Machine Learning for the Future Circular Collider Design

October 18, 2022
In Progress
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In June 2020, the Council of the European Organization for Nuclear Research (CERN) updated the European strategy for particle physics to establish the electron-positron Higgs factory as the highest-priority facility after the Large Hadron Collider (LHC) era [1]. The strategy emphasizes the importance of ramping up the research and development for advanced accelerator and computing technologies to prepare for future collider facilities, such as the Future Circular Collider (FCC) [2].

The Swiss Accelerator Research and Technology Institute (CHART, [3,4]) appointed the Laboratory for Particle Accelerator Physics at EPFL [5] to spearhead the efforts for developing the framework and the particle beam dynamics tools required to design and optimize the FCC. While the FCC will undoubtedly lead to significant breakthroughs in high-energy particle physics, the design and operation of the machine as a precision instrument needs careful consideration and presents an exciting Big Data and Machine Learning (ML) opportunity.



SDSC Team:
Guillaume Obozinski
Yousra El-Bachir
Ekaterina Krymova

PI | Partners:

Paul Scherrer Institute:

  • Prof. Mike Seidel

More info


  • Dr. Pieloni Tatiana

More info



Accelerator performance is characterized by the size of the area in phase space where the beam particles feature bounded, i.e. stable, dynamics under long-term tracking (~10 h, or 108 revolutions). The dynamics is defined by the static and variable non-linear electric and magnetic field elements that comprise the machine, also known as the lattice. Knowledge of the boundary between the stable and the chaotic regimes, called the Dynamic Aperture (DA), and maximization of the latter are vital during the design phase and eventually for successful machine operation since particles located in the unstable regime will be lost from the beam and reduce its lifetime. Such losses limit the collider’s luminosity reach and hence have a critical impact on its physics performance. The best way to assess the DA at present is by means of particle tracking simulations [6]. Typically, simulations can cover only up to 106 revolutions around the ring (1-minute in real time). While the physics of the involved processes is well understood, the mathematical formulation is a non-linear dynamics problem that is highly dependent on the initial conditions.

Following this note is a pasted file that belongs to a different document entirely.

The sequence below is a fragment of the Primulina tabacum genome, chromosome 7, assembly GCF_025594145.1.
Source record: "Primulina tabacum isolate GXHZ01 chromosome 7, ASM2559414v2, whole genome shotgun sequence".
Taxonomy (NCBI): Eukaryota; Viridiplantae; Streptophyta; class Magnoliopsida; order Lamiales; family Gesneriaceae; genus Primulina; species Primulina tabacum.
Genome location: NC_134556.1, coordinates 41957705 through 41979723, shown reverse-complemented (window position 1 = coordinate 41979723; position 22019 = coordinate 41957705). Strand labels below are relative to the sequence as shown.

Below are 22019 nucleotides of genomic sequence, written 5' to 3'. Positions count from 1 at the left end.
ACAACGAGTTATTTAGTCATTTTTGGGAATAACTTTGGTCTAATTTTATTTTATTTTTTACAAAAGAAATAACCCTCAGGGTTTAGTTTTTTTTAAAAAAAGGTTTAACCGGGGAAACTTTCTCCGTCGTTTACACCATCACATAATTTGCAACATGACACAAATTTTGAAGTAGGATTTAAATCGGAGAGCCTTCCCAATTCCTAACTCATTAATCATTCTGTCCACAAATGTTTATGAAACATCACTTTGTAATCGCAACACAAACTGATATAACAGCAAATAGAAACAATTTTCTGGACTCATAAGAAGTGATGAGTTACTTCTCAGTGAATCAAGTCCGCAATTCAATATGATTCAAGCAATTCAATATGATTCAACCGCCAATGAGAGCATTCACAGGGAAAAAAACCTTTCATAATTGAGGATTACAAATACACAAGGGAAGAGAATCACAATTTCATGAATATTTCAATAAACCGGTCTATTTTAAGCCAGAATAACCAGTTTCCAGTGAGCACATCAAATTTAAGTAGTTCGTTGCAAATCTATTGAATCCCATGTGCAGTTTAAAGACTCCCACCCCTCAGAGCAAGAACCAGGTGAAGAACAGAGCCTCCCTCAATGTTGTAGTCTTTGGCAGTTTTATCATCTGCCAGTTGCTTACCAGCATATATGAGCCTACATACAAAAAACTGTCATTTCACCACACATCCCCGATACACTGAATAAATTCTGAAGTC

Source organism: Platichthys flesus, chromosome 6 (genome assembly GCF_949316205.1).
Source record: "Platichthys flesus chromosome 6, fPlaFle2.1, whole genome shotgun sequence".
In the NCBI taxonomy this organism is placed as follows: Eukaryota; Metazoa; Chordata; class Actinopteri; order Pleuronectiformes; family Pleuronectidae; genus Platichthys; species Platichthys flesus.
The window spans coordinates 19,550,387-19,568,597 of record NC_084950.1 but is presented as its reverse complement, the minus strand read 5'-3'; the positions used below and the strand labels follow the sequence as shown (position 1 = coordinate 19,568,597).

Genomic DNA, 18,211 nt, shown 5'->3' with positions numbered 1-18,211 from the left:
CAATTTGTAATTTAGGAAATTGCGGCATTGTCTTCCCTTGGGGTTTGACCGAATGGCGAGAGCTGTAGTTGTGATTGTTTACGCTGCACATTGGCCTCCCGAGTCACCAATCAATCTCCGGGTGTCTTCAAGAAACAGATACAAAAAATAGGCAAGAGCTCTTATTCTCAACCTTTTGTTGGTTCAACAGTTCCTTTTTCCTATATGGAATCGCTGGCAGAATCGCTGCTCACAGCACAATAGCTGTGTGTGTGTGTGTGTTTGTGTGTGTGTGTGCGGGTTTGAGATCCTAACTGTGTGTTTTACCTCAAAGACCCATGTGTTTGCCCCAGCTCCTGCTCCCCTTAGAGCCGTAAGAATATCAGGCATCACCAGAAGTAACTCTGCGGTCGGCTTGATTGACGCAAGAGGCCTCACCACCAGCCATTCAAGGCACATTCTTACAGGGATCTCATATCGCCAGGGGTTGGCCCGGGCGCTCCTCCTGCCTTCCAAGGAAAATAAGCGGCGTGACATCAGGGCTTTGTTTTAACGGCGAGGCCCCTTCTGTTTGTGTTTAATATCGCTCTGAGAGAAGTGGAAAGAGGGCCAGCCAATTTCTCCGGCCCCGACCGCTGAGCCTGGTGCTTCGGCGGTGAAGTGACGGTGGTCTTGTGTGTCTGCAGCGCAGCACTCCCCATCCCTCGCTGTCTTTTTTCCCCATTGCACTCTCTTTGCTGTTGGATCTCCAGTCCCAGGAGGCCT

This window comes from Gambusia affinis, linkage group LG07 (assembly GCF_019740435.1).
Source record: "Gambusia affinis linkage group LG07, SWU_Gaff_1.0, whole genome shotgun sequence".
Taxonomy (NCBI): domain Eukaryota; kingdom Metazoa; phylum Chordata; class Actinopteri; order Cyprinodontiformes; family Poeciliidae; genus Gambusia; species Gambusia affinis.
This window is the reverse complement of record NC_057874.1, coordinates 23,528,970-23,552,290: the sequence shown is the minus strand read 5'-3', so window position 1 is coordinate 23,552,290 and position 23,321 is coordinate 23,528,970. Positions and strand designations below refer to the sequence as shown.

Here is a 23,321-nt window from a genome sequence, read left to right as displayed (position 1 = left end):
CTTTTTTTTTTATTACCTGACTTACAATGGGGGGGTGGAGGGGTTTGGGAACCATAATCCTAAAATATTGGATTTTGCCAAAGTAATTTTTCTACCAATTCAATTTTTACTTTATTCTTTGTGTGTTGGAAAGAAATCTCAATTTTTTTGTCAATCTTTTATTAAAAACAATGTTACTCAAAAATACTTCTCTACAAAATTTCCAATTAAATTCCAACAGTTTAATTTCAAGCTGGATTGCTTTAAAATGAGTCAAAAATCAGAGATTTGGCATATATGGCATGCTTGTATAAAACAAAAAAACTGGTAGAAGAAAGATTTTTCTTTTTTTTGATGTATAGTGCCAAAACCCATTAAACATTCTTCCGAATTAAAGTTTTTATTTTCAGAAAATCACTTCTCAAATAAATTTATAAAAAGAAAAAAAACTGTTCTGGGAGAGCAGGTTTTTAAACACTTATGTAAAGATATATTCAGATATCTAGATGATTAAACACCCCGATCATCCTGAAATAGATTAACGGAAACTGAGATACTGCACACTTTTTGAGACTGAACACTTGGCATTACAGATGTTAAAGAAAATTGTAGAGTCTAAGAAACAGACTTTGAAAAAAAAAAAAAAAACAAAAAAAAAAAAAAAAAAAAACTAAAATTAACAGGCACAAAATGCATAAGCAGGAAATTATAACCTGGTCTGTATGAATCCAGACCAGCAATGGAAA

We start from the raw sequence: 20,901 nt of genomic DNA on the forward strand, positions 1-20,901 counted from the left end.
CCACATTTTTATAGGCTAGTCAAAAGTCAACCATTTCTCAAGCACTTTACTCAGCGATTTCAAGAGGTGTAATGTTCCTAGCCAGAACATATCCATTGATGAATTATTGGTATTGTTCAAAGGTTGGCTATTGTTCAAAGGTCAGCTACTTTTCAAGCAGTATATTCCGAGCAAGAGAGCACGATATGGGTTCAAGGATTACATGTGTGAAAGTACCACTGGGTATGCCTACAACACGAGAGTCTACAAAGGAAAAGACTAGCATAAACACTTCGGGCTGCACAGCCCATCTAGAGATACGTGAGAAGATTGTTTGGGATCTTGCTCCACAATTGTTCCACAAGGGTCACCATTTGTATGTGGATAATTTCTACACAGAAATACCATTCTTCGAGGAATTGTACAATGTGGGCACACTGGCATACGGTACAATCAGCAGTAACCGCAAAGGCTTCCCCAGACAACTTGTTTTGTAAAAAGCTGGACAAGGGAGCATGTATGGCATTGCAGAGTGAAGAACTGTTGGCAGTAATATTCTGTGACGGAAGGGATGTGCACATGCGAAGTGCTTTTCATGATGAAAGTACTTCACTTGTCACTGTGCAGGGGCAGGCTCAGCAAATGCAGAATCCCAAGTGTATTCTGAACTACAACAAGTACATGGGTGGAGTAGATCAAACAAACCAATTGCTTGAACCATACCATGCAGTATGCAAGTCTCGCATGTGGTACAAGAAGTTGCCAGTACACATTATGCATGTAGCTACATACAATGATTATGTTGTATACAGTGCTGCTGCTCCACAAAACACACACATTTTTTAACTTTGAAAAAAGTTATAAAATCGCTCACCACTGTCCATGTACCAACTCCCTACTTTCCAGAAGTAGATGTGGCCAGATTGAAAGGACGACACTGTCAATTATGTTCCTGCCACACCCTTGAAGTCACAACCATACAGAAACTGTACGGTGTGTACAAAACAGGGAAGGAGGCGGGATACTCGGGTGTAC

A key aspect of accelerator design is to maximize the stable area, or DA, while respecting a plethora of other objectives, by properly adjusting the 10’000s of electro-magnetic elements using a large number of high-level parameters. This requires efficient search algorithms of the available parameter space. The main objectives of this project are hence twofold: first, to identify and develop a suitable ML model of the stable phase space area as a function of the machine input parameters by training on a large number of tracking simulations; and second, to develop an active learning framework that provides a targeted, efficient, yet exhaustive search for optimal accelerator designs in terms of parameter settings and / or lattice configurations to potentially revolutionize accelerator design. Parallelization of the algorithms will be relevant to best use the available high-performance clusters at EPFL. Potentially, the DA ML model could also be employed to focus only on tracking the particles in relevant areas of the phase space. This would free up computational resources to extend the essential simulations beyond current limitations and improve the accuracy of the highly relevant particle beam lifetime estimates. In addition, we believe a paradigm shift is possible for this kind of simulation studies by exploring parameter space in a smart way and by avoiding redundant. The LHC also provides a large amount of experimental data that is currently processed within the PACMAN project [7] and will be valuable for comparison and evaluation of the accelerator design framework proposed here.


  • A future hadron collider shall be designed for maximum performance,
  • Tolerances and specifications of magnets must be determined (cost impact),
  • Survival time of circulating particles as a function of deviation from beam centre is a key element,
  • Is computationally expensive: 10^6 turns, several 10k elements per turn.


  • Determine stability of starting amplitudes,
  • Use machine learning to explore and interpolate the phase space (amplitudes) and accelerator parameter space (tuning),
  • ML will speed up process by orders of magnitude.


  • Maximise performance of this expensive research infrastructure under planning,
  • Magnet specifications as best cost/benefit ratio.



Additionnal resources


  1. CERN Council, “2020 Update of the European Strategy for Particle Physics”, CERN- ESU-013, June 2020.
  2. FCC Conceptual Design Report, January 2019.
  3. Swiss Accelerator Research and Technology Institute (CHART).
  4. L. Rivkin, Swiss Accelerator Research & Technology, CHIPP Board Meeting, Bern (CH), January 2019.
  5. EPFL Laboratory for Particle Accelerator Physics (LPAP).
  6. Sixtrack single-particle simulation code.
  7. PACMAN project, 2019.


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